In 2011 Rebecca Frankel traveled the country doing research for the book she was writing titled “War Dogs: Tales of Canine Heroism, History, and Love.” She met many dogs with combat experience and told their stories.
But only one, Dyngo, whom she met in May of 2012 won her heart.
Frankel adopted Dyngo in May of 2016. After he trashed a hotel room and a harrowing airline flight, she wondered if she’d taken on more than she could handle. The ten year old 87 pound Belgium Malinois was used to a life of action. Would he ever adjust to mundane civilian life?
History of Military Service
Dyngo had a distinguished record as a military dog.
He served three tours in Afghanistan. One of his handlers, Staff Sergeant Justin Kitts, won a bronze star due to Dyngo’s bomb sniffing abilities. They spent 1,000’s of hours and ultimately discovered 370 pounds of explosives. It’s estimated they saved 30,000 lives.
Kitts hoped to eventually adopt the dog, but because his daughter was allergic to dogs it was impossible. When he saw how Dyngo took to Frankel he asked if she would adopt the dog when he was retired in a few years. She promised to consider the idea.
After much consideration she agreed to adopt Dyngo when he retired. She moved to a larger, dog friendly apartment in preparation.
Transition to Civilian Life
Frankel and Dyngo faced many rough days during the first few months. During the first week Frankel realized she wasn’t just concerned and worried, she was actually in fear of Dyngo. She spent a night on the phone with Kitts, Dyngo’s former trainer, trying to figure out how to help the dog make the adjustment.
A friend loaned her a large crate and Dyngo quickly ran into the place of safety.
Every day Frankel would take Dyngo on the longest walks she could over rough trails and hills. Her goal was to wear the energetic dog out as much as possible.
He required numerous baths due to a bacterial infection on his belly. Since Frankel could not lift him into the bathtub she’d shut the bathroom door and do her best with a washcloth and bucket. The bathroom was covered in inches of water and dog hair after each bath.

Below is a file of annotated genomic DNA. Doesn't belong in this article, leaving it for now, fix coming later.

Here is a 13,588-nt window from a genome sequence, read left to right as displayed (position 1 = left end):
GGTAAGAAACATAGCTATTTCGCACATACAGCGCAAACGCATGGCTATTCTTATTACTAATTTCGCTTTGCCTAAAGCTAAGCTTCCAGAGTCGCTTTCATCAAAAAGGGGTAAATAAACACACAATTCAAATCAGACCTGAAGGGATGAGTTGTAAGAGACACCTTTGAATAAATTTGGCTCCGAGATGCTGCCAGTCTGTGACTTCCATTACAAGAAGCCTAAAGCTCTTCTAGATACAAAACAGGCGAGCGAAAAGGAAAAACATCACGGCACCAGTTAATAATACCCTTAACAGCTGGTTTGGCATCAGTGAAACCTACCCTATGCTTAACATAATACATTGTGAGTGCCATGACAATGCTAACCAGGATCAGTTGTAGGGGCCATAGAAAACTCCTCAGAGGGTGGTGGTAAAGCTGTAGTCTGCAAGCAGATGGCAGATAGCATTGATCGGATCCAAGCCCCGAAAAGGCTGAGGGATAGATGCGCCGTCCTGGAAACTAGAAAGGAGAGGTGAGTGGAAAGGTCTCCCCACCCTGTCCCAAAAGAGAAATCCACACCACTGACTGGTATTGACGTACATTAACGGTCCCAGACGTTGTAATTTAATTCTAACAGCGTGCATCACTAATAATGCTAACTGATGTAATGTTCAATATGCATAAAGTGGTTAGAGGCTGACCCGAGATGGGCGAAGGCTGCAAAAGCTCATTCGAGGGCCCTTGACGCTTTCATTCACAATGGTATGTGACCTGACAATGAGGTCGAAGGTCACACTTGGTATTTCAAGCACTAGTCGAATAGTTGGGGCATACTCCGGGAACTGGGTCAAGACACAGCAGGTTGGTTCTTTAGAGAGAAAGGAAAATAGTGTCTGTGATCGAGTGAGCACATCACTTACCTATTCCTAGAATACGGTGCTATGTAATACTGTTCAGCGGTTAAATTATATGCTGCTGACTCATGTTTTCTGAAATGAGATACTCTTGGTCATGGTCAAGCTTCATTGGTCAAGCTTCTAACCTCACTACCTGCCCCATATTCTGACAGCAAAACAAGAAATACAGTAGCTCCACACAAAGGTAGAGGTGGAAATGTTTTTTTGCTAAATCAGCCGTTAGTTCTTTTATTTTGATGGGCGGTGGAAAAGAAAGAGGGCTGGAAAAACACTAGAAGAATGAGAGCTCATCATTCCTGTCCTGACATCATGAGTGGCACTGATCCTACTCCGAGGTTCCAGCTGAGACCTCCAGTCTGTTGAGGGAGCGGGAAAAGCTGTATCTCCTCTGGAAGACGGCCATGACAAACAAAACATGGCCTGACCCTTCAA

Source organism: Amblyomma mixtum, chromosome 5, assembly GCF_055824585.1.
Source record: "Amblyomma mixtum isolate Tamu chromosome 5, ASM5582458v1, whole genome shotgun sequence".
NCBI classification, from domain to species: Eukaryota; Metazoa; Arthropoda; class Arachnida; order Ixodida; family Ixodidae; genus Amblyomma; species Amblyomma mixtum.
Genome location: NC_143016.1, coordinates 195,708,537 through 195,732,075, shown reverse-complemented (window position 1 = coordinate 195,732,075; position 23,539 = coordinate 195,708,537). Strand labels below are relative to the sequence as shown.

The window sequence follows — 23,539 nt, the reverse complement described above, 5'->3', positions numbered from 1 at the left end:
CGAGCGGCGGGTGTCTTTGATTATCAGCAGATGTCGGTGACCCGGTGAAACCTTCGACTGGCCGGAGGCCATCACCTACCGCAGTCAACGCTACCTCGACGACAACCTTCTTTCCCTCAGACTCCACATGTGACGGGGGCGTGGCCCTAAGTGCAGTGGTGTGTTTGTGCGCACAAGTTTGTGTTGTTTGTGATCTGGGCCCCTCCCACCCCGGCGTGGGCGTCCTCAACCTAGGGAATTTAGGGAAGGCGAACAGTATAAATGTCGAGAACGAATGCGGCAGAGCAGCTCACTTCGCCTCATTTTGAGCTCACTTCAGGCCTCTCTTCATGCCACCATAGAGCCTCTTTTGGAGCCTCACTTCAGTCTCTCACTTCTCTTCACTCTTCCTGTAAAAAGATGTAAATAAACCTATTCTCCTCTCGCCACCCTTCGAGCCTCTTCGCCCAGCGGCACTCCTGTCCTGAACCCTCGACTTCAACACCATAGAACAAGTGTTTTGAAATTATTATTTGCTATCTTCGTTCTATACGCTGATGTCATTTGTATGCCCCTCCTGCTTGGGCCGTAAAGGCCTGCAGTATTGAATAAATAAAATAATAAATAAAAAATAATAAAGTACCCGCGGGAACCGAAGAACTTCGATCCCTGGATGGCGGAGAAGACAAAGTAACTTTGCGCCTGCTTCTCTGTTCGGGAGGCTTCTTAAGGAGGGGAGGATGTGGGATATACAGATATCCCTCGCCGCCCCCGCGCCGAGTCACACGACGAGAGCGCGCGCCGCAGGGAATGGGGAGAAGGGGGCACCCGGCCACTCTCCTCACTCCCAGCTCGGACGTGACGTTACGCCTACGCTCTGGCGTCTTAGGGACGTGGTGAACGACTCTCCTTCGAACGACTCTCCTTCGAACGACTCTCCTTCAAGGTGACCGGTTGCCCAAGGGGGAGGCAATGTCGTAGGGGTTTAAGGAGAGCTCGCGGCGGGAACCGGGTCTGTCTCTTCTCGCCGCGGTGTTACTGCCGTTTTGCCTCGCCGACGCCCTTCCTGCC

The Dyngo begin biting himself, known as flank sucking.
Frankel questioned if she was going to be able to deal with Dyngo’s transition.
Things got so bad that Sgt. Jessie Keller, who had handled the adoption, sent Frankel a message and offered to take the dog back. Though it was tempting, Frankel confirmed her commitment and she decided she was not going to give Dyngo up.
The first few months were tough as Dyngo tried to sniff under every door in the apartment building and every tire on the street. He was still in military mode and trying to search for bombs.
His obsession with toys eventually forced Frankel to remove all toys from her home. She set up a strict schedule that they adhered to every day.
These were her thoughts…
“My new apartment hardly felt like home. Dyngo didn’t feel like my dog. We weren’t having adventures—no morning romps at the dog park, no Sunday afternoons on a blanket, no outside coffees with friends and their dogs. I didn’t feel like a rescuer. I felt like a captor.”
Frankel worried she’d stolen his identity and instead of a life of peace and comfort, he was bored out of his mind and no longer felt a sense of purpose. She worried that her love for him might not be enough but she continued on.
After Two Years
Though the road was long and full of challenges, Dyngo has finally embraced his new life. He sleeps in a dog bed instead of a crate and toys have been returned to his life. They can go on walks without fear and he’s even made friends with a neighborhood cat.
Frankel is happy she stuck with Dyngo and gave him the contented retirement a war hero deserves.